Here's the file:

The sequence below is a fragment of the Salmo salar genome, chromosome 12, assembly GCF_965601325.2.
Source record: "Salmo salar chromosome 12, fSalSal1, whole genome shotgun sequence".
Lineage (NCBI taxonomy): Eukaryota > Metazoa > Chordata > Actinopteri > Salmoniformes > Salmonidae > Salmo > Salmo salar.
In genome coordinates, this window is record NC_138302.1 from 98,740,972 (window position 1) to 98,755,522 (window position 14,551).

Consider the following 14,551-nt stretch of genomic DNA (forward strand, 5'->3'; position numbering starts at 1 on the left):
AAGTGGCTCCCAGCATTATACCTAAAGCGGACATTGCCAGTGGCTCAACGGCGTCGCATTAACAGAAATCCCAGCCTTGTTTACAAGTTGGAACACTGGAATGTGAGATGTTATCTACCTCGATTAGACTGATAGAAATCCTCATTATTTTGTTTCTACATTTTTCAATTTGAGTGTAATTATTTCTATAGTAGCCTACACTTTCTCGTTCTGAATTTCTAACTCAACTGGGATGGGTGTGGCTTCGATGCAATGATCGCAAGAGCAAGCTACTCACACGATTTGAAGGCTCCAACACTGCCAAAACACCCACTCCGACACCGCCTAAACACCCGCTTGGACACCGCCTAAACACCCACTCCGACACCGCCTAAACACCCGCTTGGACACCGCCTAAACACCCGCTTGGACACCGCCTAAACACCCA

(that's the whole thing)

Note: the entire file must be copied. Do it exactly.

The sequence below is a fragment of the Salmo salar genome, chromosome 12, assembly GCF_965601325.2.
Source record: "Salmo salar chromosome 12, fSalSal1, whole genome shotgun sequence".
Lineage (NCBI taxonomy): Eukaryota > Metazoa > Chordata > Actinopteri > Salmoniformes > Salmonidae > Salmo > Salmo salar.
In genome coordinates, this window is record NC_138302.1 from 98,740,972 (window position 1) to 98,755,522 (window position 14,551).

Consider the following 14,551-nt stretch of genomic DNA (forward strand, 5'->3'; position numbering starts at 1 on the left):
AAGTGGCTCCCAGCATTATACCTAAAGCGGACATTGCCAGTGGCTCAACGGCGTCGCATTAACAGAAATCCCAGCCTTGTTTACAAGTTGGAACACTGGAATGTGAGATGTTATCTACCTCGATTAGACTGATAGAAATCCTCATTATTTTGTTTCTACATTTTTCAATTTGAGTGTAATTATTTCTATAGTAGCCTACACTTTCTCGTTCTGAATTTCTAACTCAACTGGGATGGGTGTGGCTTCGATGCAATGATCGCAAGAGCAAGCTACTCACACGATTTGAAGGCTCCAACACTGCCAAAACACCCACTCCGACACCGCCTAAACACCCGCTTGGACACCGCCTAAACACCCACTCCGACACCGCCTAAACACCCGCTTGGACACCGCCTAAACACCCGCTTGGACACCGCCTAAACACCCA